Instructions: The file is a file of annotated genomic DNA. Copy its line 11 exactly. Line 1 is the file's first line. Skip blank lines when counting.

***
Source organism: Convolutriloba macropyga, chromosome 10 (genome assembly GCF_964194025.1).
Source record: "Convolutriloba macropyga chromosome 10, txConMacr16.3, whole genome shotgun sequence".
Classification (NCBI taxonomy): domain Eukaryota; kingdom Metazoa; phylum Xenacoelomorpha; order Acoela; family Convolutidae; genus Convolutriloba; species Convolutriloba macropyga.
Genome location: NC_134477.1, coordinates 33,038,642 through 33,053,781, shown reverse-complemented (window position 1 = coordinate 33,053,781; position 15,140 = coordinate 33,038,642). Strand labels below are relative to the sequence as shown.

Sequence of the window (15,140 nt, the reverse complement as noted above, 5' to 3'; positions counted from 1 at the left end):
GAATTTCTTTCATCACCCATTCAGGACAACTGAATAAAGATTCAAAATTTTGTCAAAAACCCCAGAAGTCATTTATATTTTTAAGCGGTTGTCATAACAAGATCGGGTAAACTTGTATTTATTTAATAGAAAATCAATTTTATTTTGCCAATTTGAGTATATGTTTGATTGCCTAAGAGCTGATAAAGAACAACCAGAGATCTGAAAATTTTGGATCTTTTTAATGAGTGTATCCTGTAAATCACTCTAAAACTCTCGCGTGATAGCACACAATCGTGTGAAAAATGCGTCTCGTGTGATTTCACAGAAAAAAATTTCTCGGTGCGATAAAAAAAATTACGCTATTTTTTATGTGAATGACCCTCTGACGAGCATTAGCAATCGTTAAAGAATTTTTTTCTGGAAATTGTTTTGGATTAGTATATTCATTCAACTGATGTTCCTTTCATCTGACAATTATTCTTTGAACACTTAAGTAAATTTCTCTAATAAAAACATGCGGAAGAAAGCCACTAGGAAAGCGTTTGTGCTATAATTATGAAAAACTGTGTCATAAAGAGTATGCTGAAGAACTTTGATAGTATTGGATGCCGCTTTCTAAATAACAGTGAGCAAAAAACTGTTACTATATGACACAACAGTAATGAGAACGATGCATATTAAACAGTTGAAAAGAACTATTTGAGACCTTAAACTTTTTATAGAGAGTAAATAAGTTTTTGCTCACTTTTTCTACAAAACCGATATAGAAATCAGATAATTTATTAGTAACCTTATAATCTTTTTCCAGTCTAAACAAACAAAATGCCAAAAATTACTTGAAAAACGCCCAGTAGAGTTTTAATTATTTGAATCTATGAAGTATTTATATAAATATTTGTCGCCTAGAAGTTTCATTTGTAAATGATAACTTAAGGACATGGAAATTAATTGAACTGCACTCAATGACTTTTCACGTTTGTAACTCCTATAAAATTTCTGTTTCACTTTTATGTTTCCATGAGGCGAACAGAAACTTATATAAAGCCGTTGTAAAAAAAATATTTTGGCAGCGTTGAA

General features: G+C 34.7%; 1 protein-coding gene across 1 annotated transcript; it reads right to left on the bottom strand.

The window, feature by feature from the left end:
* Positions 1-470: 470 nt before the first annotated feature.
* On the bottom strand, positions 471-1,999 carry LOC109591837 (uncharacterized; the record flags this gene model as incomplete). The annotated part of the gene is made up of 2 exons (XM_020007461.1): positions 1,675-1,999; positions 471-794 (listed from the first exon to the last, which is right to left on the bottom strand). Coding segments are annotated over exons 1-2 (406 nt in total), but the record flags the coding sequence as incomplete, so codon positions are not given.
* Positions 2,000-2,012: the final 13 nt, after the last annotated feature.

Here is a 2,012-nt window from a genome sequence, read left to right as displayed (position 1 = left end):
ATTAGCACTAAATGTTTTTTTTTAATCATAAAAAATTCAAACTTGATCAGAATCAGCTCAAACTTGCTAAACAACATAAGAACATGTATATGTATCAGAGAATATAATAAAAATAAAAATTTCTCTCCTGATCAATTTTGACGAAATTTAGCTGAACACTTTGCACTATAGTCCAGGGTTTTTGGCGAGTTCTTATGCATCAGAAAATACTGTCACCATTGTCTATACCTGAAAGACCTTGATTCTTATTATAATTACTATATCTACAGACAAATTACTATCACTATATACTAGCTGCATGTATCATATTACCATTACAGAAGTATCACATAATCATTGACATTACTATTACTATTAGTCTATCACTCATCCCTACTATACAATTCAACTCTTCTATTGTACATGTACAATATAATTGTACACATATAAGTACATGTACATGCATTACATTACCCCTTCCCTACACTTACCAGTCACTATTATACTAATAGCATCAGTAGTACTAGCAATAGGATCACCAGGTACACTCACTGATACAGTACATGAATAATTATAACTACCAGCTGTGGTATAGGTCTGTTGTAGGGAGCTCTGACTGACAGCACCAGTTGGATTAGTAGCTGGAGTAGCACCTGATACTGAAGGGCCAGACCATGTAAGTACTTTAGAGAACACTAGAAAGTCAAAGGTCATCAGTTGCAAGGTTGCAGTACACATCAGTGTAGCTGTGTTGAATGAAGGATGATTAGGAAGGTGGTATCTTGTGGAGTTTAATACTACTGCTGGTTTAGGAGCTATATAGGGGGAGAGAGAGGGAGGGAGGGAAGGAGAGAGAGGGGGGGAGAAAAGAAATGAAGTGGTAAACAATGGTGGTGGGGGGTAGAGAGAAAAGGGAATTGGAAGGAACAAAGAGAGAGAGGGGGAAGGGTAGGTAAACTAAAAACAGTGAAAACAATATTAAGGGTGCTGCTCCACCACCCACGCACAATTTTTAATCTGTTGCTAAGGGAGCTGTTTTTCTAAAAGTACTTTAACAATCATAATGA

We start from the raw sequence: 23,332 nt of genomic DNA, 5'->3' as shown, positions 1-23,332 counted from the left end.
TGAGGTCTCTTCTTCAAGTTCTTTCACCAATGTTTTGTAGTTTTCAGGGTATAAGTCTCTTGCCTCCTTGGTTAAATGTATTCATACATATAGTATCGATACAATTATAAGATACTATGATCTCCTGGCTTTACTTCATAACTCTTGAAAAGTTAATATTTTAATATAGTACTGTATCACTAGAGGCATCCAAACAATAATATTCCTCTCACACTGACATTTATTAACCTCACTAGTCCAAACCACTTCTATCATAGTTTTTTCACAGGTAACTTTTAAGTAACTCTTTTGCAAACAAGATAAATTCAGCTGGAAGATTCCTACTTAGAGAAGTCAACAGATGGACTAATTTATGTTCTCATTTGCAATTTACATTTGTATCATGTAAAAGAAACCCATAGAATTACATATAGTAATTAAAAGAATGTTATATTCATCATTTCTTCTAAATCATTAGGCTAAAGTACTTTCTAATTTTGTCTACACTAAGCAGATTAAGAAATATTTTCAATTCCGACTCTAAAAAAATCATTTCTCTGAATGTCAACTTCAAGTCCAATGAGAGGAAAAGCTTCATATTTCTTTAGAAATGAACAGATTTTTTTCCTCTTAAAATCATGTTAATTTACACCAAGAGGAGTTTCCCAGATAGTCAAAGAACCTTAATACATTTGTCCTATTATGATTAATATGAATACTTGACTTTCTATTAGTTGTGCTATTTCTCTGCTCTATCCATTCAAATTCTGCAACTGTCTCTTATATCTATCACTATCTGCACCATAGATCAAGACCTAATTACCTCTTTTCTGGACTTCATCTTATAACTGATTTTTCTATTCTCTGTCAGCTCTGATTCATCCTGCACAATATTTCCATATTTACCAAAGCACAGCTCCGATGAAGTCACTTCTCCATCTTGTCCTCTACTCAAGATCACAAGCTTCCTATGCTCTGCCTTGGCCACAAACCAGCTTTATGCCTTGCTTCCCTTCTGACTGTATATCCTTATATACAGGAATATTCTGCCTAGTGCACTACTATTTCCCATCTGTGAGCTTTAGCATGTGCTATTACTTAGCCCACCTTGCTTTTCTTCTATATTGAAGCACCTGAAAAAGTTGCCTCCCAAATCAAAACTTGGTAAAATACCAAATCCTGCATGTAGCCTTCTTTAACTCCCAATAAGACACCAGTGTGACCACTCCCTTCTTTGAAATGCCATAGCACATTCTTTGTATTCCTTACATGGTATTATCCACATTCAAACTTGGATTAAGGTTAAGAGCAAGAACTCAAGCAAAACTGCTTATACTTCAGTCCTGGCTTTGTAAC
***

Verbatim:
* Positions 2,000-2,012: the final 13 nt, after the last annotated feature.